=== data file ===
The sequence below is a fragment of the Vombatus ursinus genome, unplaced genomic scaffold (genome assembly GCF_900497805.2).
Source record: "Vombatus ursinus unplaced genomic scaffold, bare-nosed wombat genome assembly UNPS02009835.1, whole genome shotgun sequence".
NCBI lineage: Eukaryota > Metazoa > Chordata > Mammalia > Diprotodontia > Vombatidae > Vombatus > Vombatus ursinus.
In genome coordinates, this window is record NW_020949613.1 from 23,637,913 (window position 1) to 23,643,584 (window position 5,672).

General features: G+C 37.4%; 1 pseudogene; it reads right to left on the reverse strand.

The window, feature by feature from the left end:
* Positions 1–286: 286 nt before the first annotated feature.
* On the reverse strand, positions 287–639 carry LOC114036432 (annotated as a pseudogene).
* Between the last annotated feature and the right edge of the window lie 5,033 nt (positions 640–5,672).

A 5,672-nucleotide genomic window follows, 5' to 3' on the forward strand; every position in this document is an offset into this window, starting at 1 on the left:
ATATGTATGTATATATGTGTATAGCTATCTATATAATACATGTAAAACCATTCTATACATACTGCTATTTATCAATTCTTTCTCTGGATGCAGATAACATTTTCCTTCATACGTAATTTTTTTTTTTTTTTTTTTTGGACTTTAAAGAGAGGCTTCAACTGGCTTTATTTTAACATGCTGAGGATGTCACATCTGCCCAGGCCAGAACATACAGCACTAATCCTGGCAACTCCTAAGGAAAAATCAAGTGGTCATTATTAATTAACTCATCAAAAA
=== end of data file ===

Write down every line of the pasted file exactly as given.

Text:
The sequence below is a fragment of the Vombatus ursinus genome, unplaced genomic scaffold (genome assembly GCF_900497805.2).
Source record: "Vombatus ursinus unplaced genomic scaffold, bare-nosed wombat genome assembly UNPS02009835.1, whole genome shotgun sequence".
NCBI lineage: Eukaryota > Metazoa > Chordata > Mammalia > Diprotodontia > Vombatidae > Vombatus > Vombatus ursinus.
In genome coordinates, this window is record NW_020949613.1 from 23,637,913 (window position 1) to 23,643,584 (window position 5,672).

General features: G+C 37.4%; 1 pseudogene; it reads right to left on the reverse strand.

The window, feature by feature from the left end:
* Positions 1–286: 286 nt before the first annotated feature.
* On the reverse strand, positions 287–639 carry LOC114036432 (annotated as a pseudogene).
* Between the last annotated feature and the right edge of the window lie 5,033 nt (positions 640–5,672).

A 5,672-nucleotide genomic window follows, 5' to 3' on the forward strand; every position in this document is an offset into this window, starting at 1 on the left:
ATATGTATGTATATATGTGTATAGCTATCTATATAATACATGTAAAACCATTCTATACATACTGCTATTTATCAATTCTTTCTCTGGATGCAGATAACATTTTCCTTCATACGTAATTTTTTTTTTTTTTTTTTTTGGACTTTAAAGAGAGGCTTCAACTGGCTTTATTTTAACATGCTGAGGATGTCACATCTGCCCAGGCCAGAACATACAGCACTAATCCTGGCAACTCCTAAGGAAAAATCAAGTGGTCATTATTAATTAACTCATCAAAAA